Tough travel day ahead as record cold sets in

Tough travel day ahead as record cold sets in
SEATTLE -- It's one of the busiest travel days of the year, but many people in Western Washington may still have trouble getting out of their neighborhoods.

Frigid arctic air set in over the region, meaning snow that fell on Monday wasn't going anywhere. While most freeways and main arterial streets were clear, side streets throughout much of the Puget Sound area remain covered in ice.

Lots of schools again canceled or delayed classes (see full list) because of the dangerous driving conditions, and buses were still unable to reach many areas.

In Kitsap County, more than 32,000 customers are still without power, and Puget Sound Energy had more than 90 crews scrambling to restore electicity.

The temperature dropped to 14 degrees early Wednesday at Sea-Tac Airport, breaking the old record of 16 from 1985, as arctic air put Washington in a deep freeze.

Other areas saw temperatures in the single digits, and the wind chill made it seem even colder.

Seattle officials said 17 trucks are still out spreading salt and the designated snow route roads were mostly bare and dry. Crews are also working to re-open roads closed by ice and snow.

Afternoon temperatures on Wednesday should be a bit higher, but will likely to come up short of the freezing mark.

By Wednesday night, we begin the transition to more familiar autumn weather in the Northwest as the winds turn from the north to the west, ushering in milder air off the Pacific Ocean. In addition, a weak warm front will approach the area late Wednesday night into Thursday morning. This storm has no arctic bones about it -- it's a rainy-and-45 storm at its core, but we still have some cold air entrenched to deal with.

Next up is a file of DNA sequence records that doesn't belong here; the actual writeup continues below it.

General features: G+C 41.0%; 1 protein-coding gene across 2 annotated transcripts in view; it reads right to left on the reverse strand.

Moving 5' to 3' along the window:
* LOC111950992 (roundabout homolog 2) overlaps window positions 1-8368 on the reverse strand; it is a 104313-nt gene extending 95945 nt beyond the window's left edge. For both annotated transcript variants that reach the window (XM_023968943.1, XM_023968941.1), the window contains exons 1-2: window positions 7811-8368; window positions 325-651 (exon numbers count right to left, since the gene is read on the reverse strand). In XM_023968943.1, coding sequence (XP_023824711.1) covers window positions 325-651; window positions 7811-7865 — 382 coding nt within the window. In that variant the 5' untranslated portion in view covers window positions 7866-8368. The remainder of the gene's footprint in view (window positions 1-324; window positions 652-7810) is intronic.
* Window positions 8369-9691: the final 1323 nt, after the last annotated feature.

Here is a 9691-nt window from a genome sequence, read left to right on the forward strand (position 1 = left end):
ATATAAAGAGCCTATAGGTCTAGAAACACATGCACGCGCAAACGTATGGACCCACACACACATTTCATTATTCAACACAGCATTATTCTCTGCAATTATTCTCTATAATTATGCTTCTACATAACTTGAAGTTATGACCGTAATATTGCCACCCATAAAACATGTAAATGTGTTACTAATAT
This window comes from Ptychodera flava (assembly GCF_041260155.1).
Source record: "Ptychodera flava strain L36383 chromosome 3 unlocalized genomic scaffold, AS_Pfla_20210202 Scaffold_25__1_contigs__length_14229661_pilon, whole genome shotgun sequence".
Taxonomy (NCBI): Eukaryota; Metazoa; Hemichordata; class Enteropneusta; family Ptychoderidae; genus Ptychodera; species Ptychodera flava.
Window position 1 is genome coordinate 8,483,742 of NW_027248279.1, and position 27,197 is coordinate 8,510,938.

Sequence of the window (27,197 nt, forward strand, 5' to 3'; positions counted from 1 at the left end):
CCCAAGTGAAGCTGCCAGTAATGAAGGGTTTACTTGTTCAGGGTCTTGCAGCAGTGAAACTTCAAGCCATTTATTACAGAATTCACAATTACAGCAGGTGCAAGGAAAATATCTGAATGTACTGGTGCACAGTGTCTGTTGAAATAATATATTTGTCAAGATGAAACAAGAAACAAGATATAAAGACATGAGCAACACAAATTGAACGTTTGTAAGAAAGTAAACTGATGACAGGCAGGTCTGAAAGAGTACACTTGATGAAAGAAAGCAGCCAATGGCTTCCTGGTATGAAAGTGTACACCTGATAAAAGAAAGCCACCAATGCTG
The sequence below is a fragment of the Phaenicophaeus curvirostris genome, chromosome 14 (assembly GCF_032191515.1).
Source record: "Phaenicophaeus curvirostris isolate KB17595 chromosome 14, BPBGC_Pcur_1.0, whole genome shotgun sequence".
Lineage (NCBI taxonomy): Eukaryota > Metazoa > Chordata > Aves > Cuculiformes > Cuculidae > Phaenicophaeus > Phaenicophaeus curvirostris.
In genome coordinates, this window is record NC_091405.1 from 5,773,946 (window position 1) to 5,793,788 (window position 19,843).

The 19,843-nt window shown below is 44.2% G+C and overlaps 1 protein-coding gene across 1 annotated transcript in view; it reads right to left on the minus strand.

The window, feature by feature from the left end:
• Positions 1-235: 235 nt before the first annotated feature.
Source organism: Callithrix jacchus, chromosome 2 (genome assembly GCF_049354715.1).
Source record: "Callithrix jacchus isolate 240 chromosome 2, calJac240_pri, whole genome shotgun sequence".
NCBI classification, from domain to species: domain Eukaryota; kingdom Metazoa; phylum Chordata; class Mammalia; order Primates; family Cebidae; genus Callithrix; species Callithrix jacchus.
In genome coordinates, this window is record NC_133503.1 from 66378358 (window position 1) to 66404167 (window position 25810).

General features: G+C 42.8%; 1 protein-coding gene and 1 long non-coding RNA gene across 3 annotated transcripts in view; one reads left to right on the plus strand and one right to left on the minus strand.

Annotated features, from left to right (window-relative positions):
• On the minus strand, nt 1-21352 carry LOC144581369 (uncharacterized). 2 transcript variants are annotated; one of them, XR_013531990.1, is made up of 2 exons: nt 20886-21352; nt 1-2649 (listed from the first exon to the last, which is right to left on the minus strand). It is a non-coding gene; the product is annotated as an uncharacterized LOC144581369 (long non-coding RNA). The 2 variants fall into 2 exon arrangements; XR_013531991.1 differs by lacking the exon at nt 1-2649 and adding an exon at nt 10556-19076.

So this will be our next forecast challenge because of those pockets of lingering cold air, and it'll be a race between whether we can warm up enough before the moisture arrives as to whether it starts as snow or rain, and whether it'll even be wet enough to bring anything until Friday.

Scenario A would brings some light precipitation from about Seattle north to the Canadian border, reaching Seattle around late morning/midday Thursday. This will be close as it might briefly start as snow before changing to rain, especially if it arrives earlier in the morning when we're colder. But if it truly is midday arrival, we'll probably be pretty close to being warm enough to rain -- maybe a little period of snow before the changeover. Sounds scary, but unlike Monday, conditions will improve, not deteriorate, as we go forward.

Scenario B keeps the warm front moisture even less and well to the north of Seattle, mainly affecting areas near the Canadian border. That would allow the Puget Sound region a safe transition to warmer weather without the moisture. That doesn't have any rain until late Thursday night into Friday for Puget Sound area, and it's all rain by then. Either way, highs on Thanksgiving should make it well into the 40s.

Bottom line: Wednesday evening travel should be dry, but still around freezing temperatures. We could see a period of snow on Thanksgiving day in spots, but it will change to rain with temperatures safely into the 40s.

Forecast models are pretty consistent that Friday will be back to Seattle normal: Rainy and breezy with highs in the 40s. The rest of the weekend features scattered rain showers and highs in the low-mid 40s.